Style & Design | ON: DESIGN

When the thought really counts

by Mio Yamada

This month’s On: Design focuses on a few everyday items that offer much more than meets the naked eye.

The craft behind the design

At first glance, there’s a uniformity to Asemi Co.’s ceramic cups that belies the conscientious thought behind their design. There are, in fact, only two shapes in the lineup: a minimalist short teacup and its taller sibling. But that doesn’t mean there isn’t variety.

For Asemi Co., a co-winner of last month’s IFFT/Interior Lifestyle Living Young Designer Award, the concept behind its tableware is as important as the items themselves. The brand’s designers, Yuki Ishiguro and Lars Amhoff, who have been friends since they were students at the Folkwang University of Arts in Essen in Germany, share a passionate appreciation for traditional crafts — and Asemi Co. is their love letter to Japan’s regional pottery.

To produce the lineup, they personally visited studios across Japan to establish relationships with ceramicists, while learning about the history and styles of local potteries. The conformity of the Asemi Co. cups is thus by design: The minimalist aesthetic helps bring into focus regional characteristics, highlighting variations in production techniques, texture and color. And the results are as beautiful as they are thoughtful.

Some cups are hand-thrown, others molded; some are earthy in color and texture, others flawlessly smooth with colored glaze. One is even patterned with hundreds of tiny hand-pressed indentations. All retain an unglazed section, so users can feel the difference in textures, and they are designed to complement each other, so that they look great when stacked together.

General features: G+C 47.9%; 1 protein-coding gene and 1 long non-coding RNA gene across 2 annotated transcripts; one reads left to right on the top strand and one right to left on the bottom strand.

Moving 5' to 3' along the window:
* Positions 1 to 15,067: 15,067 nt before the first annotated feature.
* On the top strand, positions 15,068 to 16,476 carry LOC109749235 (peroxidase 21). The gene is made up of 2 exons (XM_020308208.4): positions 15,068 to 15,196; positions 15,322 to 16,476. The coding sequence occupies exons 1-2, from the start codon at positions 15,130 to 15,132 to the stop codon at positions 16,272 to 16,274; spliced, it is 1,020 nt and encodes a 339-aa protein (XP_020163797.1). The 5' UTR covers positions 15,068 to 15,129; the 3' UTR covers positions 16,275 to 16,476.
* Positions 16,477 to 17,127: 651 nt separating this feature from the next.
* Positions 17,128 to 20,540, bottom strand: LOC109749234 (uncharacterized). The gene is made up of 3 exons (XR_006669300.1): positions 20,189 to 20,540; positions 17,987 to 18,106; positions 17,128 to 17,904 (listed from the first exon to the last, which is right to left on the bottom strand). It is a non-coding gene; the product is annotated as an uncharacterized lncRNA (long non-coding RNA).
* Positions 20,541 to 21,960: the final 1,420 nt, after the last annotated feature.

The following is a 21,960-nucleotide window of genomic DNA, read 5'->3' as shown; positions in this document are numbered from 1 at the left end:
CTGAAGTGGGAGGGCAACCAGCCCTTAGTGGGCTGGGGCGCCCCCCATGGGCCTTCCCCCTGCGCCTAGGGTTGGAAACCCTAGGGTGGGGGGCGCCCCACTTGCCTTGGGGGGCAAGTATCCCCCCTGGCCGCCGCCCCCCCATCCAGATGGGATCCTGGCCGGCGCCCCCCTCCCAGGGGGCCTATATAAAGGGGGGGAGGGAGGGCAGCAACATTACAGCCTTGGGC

There are four hand-thrown styles — Bizen-yaki (from Okayama Prefecture), Matsushiro-yaki (northern Nagano Prefecture), Koshiwara-yaki (southern Fukuoka Prefecture) and Soma-yaki (Fukushima Prefecture); and two molded types — Hasami-yaki (Nagasaki Prefecture) and Tokoname-yaki (Aichi Prefecture). More are also in the prototyping stage, so keep an eye on the Asemi Co. website for updates. Prices range from ¥1,700 for a small Hasami-yaki cup to ¥4,600 for a large Bizen-yaki one.

www.asemi.co

Sticking to a good idea

Masters of imaginative problem-solving, Nendo’s design team has taken on the sticky issue of adhesives with Gloo, a new range of tapes and glue for the Japanese stationery maker Kokuyo.

To unify Kokuyo’s many colorful brands of adhesives, Nendo has turned everything its signature white, which draws attention to a series of innovative physical design revisions that improve each item’s performance. These include a cuboid glue stick that won’t roll away and is easy to apply to corners; a hand-held, self-cutting double-sided tape dispenser with a head that can be used at two angles; and a bench-top tape dispenser that is secured to surfaces by a suction cup and has a unique straight-edge blade that makes it easy to cut off strips with just one hand.

Good old-fashioned liquid glue, too, has had a makeover. Shaped like a fat self-standing pen, its cap attaches to the container’s bottom so it won’t be lost, while a slanted “smart nozzle” can be used pointy-side down to create tiny dots of glue or flat-side down to draw lines.

All these items have additional functional details, such as a ridge on the glue stick’s cap to make it easy to push off with one hand and a mechanism on the tape dispenser that automatically releases the suction cup. Even some of the bonding agents have been tweaked — the double-sided tape comes in different colors to indicate adhesive strengths and the liquid glue fades from opaque to clear as it dries.

Despite the designer aesthetic, Gloo prices are close to that of regular stationery, ranging from ¥140 for a small glue stick to ¥1,728 for the tape dispenser, and the whole range will be released in January next year.

www.kokuyo-st.co.jp/stationery/gloo